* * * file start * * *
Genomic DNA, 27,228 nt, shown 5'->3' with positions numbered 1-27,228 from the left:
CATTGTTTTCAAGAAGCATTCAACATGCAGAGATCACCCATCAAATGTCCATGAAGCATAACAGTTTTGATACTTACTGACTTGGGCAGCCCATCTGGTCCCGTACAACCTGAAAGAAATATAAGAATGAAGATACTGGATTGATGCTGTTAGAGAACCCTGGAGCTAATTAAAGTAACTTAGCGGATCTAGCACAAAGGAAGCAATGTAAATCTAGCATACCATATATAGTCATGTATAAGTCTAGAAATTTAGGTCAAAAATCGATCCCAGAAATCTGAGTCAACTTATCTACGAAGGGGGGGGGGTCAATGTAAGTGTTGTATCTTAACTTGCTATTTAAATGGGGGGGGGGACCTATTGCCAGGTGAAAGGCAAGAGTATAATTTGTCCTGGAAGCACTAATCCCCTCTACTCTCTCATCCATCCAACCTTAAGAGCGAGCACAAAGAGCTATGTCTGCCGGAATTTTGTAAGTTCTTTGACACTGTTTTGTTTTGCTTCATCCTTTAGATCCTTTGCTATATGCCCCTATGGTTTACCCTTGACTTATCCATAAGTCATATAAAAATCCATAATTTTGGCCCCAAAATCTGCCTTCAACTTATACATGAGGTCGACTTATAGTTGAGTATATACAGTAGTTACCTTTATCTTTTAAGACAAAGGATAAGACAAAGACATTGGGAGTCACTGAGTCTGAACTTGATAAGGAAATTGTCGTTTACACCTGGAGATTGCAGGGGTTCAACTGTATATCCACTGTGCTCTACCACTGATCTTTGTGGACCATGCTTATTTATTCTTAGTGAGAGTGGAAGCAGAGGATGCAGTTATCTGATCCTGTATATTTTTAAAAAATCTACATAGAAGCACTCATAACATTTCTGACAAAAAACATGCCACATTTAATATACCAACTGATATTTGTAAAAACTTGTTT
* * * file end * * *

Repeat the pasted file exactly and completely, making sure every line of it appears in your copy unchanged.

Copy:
Genomic DNA, 27,228 nt, shown 5'->3' with positions numbered 1-27,228 from the left:
CATTGTTTTCAAGAAGCATTCAACATGCAGAGATCACCCATCAAATGTCCATGAAGCATAACAGTTTTGATACTTACTGACTTGGGCAGCCCATCTGGTCCCGTACAACCTGAAAGAAATATAAGAATGAAGATACTGGATTGATGCTGTTAGAGAACCCTGGAGCTAATTAAAGTAACTTAGCGGATCTAGCACAAAGGAAGCAATGTAAATCTAGCATACCATATATAGTCATGTATAAGTCTAGAAATTTAGGTCAAAAATCGATCCCAGAAATCTGAGTCAACTTATCTACGAAGGGGGGGGGGTCAATGTAAGTGTTGTATCTTAACTTGCTATTTAAATGGGGGGGGGGACCTATTGCCAGGTGAAAGGCAAGAGTATAATTTGTCCTGGAAGCACTAATCCCCTCTACTCTCTCATCCATCCAACCTTAAGAGCGAGCACAAAGAGCTATGTCTGCCGGAATTTTGTAAGTTCTTTGACACTGTTTTGTTTTGCTTCATCCTTTAGATCCTTTGCTATATGCCCCTATGGTTTACCCTTGACTTATCCATAAGTCATATAAAAATCCATAATTTTGGCCCCAAAATCTGCCTTCAACTTATACATGAGGTCGACTTATAGTTGAGTATATACAGTAGTTACCTTTATCTTTTAAGACAAAGGATAAGACAAAGACATTGGGAGTCACTGAGTCTGAACTTGATAAGGAAATTGTCGTTTACACCTGGAGATTGCAGGGGTTCAACTGTATATCCACTGTGCTCTACCACTGATCTTTGTGGACCATGCTTATTTATTCTTAGTGAGAGTGGAAGCAGAGGATGCAGTTATCTGATCCTGTATATTTTTAAAAAATCTACATAGAAGCACTCATAACATTTCTGACAAAAAACATGCCACATTTAATATACCAACTGATATTTGTAAAAACTTGTTT